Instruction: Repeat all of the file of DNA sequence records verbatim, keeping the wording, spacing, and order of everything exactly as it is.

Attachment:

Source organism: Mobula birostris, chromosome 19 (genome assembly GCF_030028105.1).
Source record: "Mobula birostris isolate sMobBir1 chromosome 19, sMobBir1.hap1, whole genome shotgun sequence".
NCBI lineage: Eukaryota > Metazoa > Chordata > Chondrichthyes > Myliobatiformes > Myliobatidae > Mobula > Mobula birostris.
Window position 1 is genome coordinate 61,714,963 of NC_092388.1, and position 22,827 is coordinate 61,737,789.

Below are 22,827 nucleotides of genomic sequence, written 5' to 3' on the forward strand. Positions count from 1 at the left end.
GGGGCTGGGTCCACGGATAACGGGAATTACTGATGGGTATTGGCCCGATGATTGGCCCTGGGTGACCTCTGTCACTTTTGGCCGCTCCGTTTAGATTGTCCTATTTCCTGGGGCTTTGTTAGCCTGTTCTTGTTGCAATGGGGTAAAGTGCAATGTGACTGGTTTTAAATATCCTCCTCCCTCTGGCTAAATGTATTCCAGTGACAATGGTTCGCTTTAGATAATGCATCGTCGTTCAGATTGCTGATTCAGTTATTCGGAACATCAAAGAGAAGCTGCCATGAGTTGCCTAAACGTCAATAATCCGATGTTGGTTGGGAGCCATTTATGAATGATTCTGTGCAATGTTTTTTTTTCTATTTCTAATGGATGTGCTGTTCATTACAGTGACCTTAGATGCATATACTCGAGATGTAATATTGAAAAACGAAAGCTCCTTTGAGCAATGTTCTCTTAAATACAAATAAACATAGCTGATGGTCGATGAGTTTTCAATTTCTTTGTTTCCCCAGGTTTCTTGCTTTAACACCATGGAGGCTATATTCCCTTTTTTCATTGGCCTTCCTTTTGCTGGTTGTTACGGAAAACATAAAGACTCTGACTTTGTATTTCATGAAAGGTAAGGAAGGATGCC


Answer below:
Source organism: Mobula birostris, chromosome 19 (genome assembly GCF_030028105.1).
Source record: "Mobula birostris isolate sMobBir1 chromosome 19, sMobBir1.hap1, whole genome shotgun sequence".
NCBI lineage: Eukaryota > Metazoa > Chordata > Chondrichthyes > Myliobatiformes > Myliobatidae > Mobula > Mobula birostris.
Window position 1 is genome coordinate 61,714,963 of NC_092388.1, and position 22,827 is coordinate 61,737,789.

Below are 22,827 nucleotides of genomic sequence, written 5' to 3' on the forward strand. Positions count from 1 at the left end.
GGGGCTGGGTCCACGGATAACGGGAATTACTGATGGGTATTGGCCCGATGATTGGCCCTGGGTGACCTCTGTCACTTTTGGCCGCTCCGTTTAGATTGTCCTATTTCCTGGGGCTTTGTTAGCCTGTTCTTGTTGCAATGGGGTAAAGTGCAATGTGACTGGTTTTAAATATCCTCCTCCCTCTGGCTAAATGTATTCCAGTGACAATGGTTCGCTTTAGATAATGCATCGTCGTTCAGATTGCTGATTCAGTTATTCGGAACATCAAAGAGAAGCTGCCATGAGTTGCCTAAACGTCAATAATCCGATGTTGGTTGGGAGCCATTTATGAATGATTCTGTGCAATGTTTTTTTTTCTATTTCTAATGGATGTGCTGTTCATTACAGTGACCTTAGATGCATATACTCGAGATGTAATATTGAAAAACGAAAGCTCCTTTGAGCAATGTTCTCTTAAATACAAATAAACATAGCTGATGGTCGATGAGTTTTCAATTTCTTTGTTTCCCCAGGTTTCTTGCTTTAACACCATGGAGGCTATATTCCCTTTTTTCATTGGCCTTCCTTTTGCTGGTTGTTACGGAAAACATAAAGACTCTGACTTTGTATTTCATGAAAGGTAAGGAAGGATGCC